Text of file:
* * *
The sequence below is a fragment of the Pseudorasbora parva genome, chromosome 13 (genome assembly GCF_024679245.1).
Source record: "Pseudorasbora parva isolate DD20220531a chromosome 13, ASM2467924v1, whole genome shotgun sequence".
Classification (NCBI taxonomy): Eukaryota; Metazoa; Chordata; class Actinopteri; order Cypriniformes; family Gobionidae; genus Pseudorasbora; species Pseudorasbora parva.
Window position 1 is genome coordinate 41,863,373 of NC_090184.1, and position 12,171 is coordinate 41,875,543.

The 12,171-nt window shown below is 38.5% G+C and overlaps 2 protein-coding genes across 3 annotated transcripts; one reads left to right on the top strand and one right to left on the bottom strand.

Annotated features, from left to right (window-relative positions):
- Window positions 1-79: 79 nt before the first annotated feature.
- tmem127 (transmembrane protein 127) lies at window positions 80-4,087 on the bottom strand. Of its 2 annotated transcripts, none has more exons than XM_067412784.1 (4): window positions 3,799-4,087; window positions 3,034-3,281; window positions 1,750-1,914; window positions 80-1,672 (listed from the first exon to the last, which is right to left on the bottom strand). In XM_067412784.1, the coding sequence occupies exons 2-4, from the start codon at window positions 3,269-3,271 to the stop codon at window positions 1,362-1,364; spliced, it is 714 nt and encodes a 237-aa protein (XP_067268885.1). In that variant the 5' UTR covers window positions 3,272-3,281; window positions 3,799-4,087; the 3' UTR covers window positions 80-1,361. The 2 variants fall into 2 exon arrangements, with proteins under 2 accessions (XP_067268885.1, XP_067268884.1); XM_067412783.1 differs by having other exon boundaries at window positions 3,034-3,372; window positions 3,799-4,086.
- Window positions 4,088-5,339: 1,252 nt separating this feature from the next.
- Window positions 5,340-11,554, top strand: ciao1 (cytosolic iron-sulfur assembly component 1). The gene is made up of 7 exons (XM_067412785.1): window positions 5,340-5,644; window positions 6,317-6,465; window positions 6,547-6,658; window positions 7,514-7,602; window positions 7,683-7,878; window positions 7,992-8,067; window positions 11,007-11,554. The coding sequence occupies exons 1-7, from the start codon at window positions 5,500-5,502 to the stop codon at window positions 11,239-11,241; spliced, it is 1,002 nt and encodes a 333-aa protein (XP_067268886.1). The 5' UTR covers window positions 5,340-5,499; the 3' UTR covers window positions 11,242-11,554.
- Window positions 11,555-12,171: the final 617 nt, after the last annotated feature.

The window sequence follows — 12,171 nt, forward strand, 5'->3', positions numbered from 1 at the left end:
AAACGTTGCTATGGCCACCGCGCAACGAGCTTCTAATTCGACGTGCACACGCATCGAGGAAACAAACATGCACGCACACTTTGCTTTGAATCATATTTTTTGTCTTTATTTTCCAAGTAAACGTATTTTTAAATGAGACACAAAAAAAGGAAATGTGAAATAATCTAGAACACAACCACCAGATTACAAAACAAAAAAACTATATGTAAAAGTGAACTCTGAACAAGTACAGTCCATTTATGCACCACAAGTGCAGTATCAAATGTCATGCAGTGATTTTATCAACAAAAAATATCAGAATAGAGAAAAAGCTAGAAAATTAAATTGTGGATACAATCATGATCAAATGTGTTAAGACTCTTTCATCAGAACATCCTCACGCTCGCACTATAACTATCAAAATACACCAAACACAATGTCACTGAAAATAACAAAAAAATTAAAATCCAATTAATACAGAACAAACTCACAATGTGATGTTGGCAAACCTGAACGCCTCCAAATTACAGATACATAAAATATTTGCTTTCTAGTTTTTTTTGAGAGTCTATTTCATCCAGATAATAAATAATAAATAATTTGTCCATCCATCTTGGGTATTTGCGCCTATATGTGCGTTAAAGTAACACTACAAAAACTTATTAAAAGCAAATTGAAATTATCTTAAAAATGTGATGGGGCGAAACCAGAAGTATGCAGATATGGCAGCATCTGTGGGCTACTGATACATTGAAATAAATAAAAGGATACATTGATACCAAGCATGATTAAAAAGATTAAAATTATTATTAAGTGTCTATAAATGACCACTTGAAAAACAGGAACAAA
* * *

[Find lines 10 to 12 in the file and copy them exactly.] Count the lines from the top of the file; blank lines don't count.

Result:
- Window positions 5,340-11,554, top strand: ciao1 (cytosolic iron-sulfur assembly component 1). The gene is made up of 7 exons (XM_067412785.1): window positions 5,340-5,644; window positions 6,317-6,465; window positions 6,547-6,658; window positions 7,514-7,602; window positions 7,683-7,878; window positions 7,992-8,067; window positions 11,007-11,554. The coding sequence occupies exons 1-7, from the start codon at window positions 5,500-5,502 to the stop codon at window positions 11,239-11,241; spliced, it is 1,002 nt and encodes a 333-aa protein (XP_067268886.1). The 5' UTR covers window positions 5,340-5,499; the 3' UTR covers window positions 11,242-11,554.
- Window positions 11,555-12,171: the final 617 nt, after the last annotated feature.

The window sequence follows — 12,171 nt, forward strand, 5'->3', positions numbered from 1 at the left end: